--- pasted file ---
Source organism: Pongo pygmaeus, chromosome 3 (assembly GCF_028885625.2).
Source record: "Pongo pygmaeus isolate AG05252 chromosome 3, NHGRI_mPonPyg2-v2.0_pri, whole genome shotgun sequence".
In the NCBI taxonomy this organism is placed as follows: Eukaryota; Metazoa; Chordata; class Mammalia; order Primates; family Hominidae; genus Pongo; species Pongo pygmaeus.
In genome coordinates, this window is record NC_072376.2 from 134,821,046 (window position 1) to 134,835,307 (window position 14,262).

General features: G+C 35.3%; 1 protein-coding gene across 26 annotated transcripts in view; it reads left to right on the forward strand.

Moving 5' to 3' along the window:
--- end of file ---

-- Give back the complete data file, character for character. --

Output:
Source organism: Pongo pygmaeus, chromosome 3 (assembly GCF_028885625.2).
Source record: "Pongo pygmaeus isolate AG05252 chromosome 3, NHGRI_mPonPyg2-v2.0_pri, whole genome shotgun sequence".
In the NCBI taxonomy this organism is placed as follows: Eukaryota; Metazoa; Chordata; class Mammalia; order Primates; family Hominidae; genus Pongo; species Pongo pygmaeus.
In genome coordinates, this window is record NC_072376.2 from 134,821,046 (window position 1) to 134,835,307 (window position 14,262).

General features: G+C 35.3%; 1 protein-coding gene across 26 annotated transcripts in view; it reads left to right on the forward strand.

Moving 5' to 3' along the window: